For young people, the stigma of not having a job may be devastating enough that it is similar to adding 30 years of aging to one’s physical well-being. The Gallup-Healthways Global Well-Being Index found that among 47 high-income countries, the physical well-being of unemployed youth aged 15 to 29 is statistically tied with that of employed adults aged 50 and older—26% vs. 24% thriving, respectively.[5]

A 2011 study of the long-term unemployed published by the Heldrich Center for Workforce Development at Rutgers University also found that half of participants experienced shame and embarrassment that led them to isolate themselves from friends and associates. Among the long-term unemployed, 31.1% reported spending two hours or less with family or friends the previous day, versus 21.5% among short-term unemployed adults.[6]

To effectively minister to the unemployed, churches must recognize that joblessness has profound effects on the mental and physical health of the unemployed and minister to those needs.

3. Recognize unemployment as a spiritual crisis 

Long-term unemployment is not just a mental and physical health crisis; it’s also a spiritual crisis—and the church is the only institution that can adequately respond. “Fortunately, the church is in a unique place to explain Christ’s restoration of work,” says Michael Jahr, “the meaning of suffering, and the hope and peace that result from putting our trust in him.”[7]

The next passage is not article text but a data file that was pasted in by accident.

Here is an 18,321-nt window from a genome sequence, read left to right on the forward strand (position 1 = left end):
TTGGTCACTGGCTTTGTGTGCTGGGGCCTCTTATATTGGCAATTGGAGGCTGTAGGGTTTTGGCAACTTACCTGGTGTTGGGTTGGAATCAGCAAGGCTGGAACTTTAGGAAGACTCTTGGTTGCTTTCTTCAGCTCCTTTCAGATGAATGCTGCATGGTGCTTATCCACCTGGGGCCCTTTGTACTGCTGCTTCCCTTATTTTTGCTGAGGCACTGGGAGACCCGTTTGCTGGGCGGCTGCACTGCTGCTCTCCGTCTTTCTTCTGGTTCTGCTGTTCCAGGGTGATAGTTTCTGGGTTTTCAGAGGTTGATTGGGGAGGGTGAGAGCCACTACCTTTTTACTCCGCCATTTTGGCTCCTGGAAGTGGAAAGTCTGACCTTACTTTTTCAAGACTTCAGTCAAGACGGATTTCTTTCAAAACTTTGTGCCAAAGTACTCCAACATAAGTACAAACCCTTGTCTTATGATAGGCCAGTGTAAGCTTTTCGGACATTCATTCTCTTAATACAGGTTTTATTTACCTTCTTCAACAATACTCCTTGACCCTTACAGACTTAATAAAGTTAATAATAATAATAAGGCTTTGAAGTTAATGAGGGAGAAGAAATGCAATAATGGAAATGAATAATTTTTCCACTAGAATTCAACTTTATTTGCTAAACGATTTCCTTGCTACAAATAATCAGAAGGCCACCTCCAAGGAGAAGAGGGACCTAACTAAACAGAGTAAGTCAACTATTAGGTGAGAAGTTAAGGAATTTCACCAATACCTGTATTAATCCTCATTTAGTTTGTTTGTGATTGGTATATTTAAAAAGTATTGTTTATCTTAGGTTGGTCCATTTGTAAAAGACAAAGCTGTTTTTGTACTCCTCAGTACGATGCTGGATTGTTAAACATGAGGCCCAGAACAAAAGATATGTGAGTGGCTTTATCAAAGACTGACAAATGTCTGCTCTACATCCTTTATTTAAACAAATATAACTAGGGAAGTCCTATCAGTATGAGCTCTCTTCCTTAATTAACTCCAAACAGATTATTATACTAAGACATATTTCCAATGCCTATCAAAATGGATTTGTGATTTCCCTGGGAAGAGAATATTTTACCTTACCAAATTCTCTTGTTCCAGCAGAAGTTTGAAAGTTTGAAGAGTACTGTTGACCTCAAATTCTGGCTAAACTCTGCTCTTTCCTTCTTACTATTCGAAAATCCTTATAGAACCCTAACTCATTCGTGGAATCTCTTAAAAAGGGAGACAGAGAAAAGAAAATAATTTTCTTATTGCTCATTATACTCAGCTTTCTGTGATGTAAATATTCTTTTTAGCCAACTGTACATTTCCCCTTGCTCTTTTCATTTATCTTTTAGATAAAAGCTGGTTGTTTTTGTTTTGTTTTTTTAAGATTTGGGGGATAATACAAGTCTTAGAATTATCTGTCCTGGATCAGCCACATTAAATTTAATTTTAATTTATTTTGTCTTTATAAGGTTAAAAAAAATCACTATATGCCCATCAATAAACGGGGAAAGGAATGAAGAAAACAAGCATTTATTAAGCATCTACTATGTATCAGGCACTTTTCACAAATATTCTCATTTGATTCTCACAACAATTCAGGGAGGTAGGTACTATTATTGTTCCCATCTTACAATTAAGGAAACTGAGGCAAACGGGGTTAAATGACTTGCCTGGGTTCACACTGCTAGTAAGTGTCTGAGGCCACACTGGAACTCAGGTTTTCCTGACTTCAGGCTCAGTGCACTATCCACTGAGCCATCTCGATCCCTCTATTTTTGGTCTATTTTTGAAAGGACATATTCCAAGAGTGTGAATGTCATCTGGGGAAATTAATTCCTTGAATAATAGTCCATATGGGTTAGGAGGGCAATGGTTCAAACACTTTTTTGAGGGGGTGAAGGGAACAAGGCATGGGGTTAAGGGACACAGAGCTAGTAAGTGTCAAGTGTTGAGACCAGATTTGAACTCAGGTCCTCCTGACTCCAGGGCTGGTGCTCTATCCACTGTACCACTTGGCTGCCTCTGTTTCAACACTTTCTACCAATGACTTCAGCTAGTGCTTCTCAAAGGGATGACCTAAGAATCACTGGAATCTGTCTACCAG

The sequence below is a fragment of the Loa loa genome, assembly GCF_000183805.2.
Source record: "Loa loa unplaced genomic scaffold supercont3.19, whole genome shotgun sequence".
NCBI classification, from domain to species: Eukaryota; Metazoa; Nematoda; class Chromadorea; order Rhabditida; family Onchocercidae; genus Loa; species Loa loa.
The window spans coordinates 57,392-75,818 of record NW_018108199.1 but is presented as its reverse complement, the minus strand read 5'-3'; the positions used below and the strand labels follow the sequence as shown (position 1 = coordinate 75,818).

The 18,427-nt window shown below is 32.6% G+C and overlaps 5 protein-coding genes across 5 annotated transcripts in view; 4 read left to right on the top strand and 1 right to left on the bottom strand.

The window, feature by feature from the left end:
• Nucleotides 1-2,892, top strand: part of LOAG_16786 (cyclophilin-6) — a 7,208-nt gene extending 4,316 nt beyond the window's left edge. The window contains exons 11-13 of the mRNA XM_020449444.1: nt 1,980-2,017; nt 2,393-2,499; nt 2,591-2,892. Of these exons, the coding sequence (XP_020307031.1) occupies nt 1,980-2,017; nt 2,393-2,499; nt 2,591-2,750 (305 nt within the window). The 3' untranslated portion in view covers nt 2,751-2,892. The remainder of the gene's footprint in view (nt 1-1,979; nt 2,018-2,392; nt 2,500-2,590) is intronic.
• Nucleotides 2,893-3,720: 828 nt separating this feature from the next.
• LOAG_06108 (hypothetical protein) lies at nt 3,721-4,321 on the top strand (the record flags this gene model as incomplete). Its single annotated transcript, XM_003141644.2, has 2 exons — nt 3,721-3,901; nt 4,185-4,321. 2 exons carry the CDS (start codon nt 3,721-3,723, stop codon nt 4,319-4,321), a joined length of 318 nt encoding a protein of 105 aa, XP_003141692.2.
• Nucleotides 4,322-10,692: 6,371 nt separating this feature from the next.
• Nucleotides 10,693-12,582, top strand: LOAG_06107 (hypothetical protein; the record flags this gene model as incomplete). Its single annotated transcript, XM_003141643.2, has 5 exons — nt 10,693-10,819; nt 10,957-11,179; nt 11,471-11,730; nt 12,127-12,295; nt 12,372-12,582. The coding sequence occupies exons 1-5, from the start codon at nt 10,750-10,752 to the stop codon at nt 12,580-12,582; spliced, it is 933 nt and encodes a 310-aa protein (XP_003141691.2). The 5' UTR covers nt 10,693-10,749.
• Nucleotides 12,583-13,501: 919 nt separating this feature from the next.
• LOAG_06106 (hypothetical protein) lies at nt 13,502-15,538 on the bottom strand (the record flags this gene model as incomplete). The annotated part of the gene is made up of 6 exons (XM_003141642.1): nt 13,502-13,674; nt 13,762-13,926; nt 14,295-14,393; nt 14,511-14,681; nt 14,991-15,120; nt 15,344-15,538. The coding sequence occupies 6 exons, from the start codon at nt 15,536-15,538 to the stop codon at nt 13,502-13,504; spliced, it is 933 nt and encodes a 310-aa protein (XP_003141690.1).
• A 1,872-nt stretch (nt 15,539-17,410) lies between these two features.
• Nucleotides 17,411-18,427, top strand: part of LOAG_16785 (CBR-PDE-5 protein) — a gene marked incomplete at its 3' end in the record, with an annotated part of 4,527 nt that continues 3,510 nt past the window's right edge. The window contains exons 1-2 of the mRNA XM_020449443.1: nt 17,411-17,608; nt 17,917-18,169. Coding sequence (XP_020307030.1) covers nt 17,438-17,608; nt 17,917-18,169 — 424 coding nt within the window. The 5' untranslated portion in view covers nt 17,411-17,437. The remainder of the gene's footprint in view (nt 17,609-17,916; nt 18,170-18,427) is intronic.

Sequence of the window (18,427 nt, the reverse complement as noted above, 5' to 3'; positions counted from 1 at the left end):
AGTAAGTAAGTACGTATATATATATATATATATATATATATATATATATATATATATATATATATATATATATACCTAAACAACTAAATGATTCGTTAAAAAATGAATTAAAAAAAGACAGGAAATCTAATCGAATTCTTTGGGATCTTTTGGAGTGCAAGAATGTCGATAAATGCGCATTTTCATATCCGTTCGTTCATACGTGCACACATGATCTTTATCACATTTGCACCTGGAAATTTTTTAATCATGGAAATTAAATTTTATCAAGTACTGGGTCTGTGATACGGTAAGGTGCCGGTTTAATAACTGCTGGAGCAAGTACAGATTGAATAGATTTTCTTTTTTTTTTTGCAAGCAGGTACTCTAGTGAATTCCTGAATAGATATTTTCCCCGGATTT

Jahr offers three ways to assess how effectively your church or parachurch organization is ministering to the unemployed and underemployed within your congregation and community:

“The church has the message and resources necessary to revive the broken spirit and restore the downtrodden,” says Jahr. “The question is whether the church will discern this opportunity and take action.”

Jobs are important to the flourishing of the individual, the community, and the economy—which is why unemployment should be a primary concern for the church. Helping people find work that is uniquely their own and contributes to the flourishing of the wider community should always be one of the chief economic concerns for the Christian community.   

A version of this article originally appeared in our WORK issue of Light Magazine. 

Notes

  1. ^ Bureaus of Labor Statistics, “The Employment Situation — September 2017.”
  2. ^ “Rev. Sirico: ‘Jobs & deficits — the moral equation,’” Acton Institute PowerBlog.
  3. ^ Gene Veith, “Our Calling and God’s Glory,” Made to Flourish, November 1, 2007.
  4. ^ Steve Crabtree, “In U.S., Depression Rates Higher for Long-term Unemployed,” Gallup, June 9, 2004.
  5. ^ “Youth Unemployment: Damaging to Their Health,” Gallup, December 6, 2016.
  6. ^ “Long-term Unemployed Struggle as Economy Improves, Rutgers Study Finds,” Rutgers Today, September 25, 2014.
  7. ^ Michal Jahr, “Economic Malady, Church Opportunity,” The Gospel Coalition, September 15, 2013.